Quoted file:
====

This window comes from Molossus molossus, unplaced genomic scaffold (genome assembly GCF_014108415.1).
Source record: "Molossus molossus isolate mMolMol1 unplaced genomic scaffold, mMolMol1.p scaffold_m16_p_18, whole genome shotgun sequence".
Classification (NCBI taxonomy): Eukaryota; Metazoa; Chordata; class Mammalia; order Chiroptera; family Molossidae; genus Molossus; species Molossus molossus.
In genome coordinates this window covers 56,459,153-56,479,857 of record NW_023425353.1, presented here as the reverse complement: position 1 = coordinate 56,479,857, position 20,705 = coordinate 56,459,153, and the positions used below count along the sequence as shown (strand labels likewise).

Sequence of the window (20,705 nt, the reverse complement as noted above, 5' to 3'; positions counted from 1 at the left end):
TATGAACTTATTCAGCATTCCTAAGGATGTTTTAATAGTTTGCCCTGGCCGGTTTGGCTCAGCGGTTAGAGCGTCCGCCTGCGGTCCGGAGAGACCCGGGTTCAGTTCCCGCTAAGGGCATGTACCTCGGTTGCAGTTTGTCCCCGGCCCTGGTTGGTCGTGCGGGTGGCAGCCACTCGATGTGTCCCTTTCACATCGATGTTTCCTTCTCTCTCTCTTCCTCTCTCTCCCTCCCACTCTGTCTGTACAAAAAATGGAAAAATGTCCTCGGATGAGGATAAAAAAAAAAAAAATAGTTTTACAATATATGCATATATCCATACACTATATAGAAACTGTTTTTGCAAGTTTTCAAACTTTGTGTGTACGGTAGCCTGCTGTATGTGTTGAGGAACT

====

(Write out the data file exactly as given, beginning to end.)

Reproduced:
This window comes from Molossus molossus, unplaced genomic scaffold (genome assembly GCF_014108415.1).
Source record: "Molossus molossus isolate mMolMol1 unplaced genomic scaffold, mMolMol1.p scaffold_m16_p_18, whole genome shotgun sequence".
Classification (NCBI taxonomy): Eukaryota; Metazoa; Chordata; class Mammalia; order Chiroptera; family Molossidae; genus Molossus; species Molossus molossus.
In genome coordinates this window covers 56,459,153-56,479,857 of record NW_023425353.1, presented here as the reverse complement: position 1 = coordinate 56,479,857, position 20,705 = coordinate 56,459,153, and the positions used below count along the sequence as shown (strand labels likewise).

Sequence of the window (20,705 nt, the reverse complement as noted above, 5' to 3'; positions counted from 1 at the left end):
TATGAACTTATTCAGCATTCCTAAGGATGTTTTAATAGTTTGCCCTGGCCGGTTTGGCTCAGCGGTTAGAGCGTCCGCCTGCGGTCCGGAGAGACCCGGGTTCAGTTCCCGCTAAGGGCATGTACCTCGGTTGCAGTTTGTCCCCGGCCCTGGTTGGTCGTGCGGGTGGCAGCCACTCGATGTGTCCCTTTCACATCGATGTTTCCTTCTCTCTCTCTTCCTCTCTCTCCCTCCCACTCTGTCTGTACAAAAAATGGAAAAATGTCCTCGGATGAGGATAAAAAAAAAAAAAATAGTTTTACAATATATGCATATATCCATACACTATATAGAAACTGTTTTTGCAAGTTTTCAAACTTTGTGTGTACGGTAGCCTGCTGTATGTGTTGAGGAACT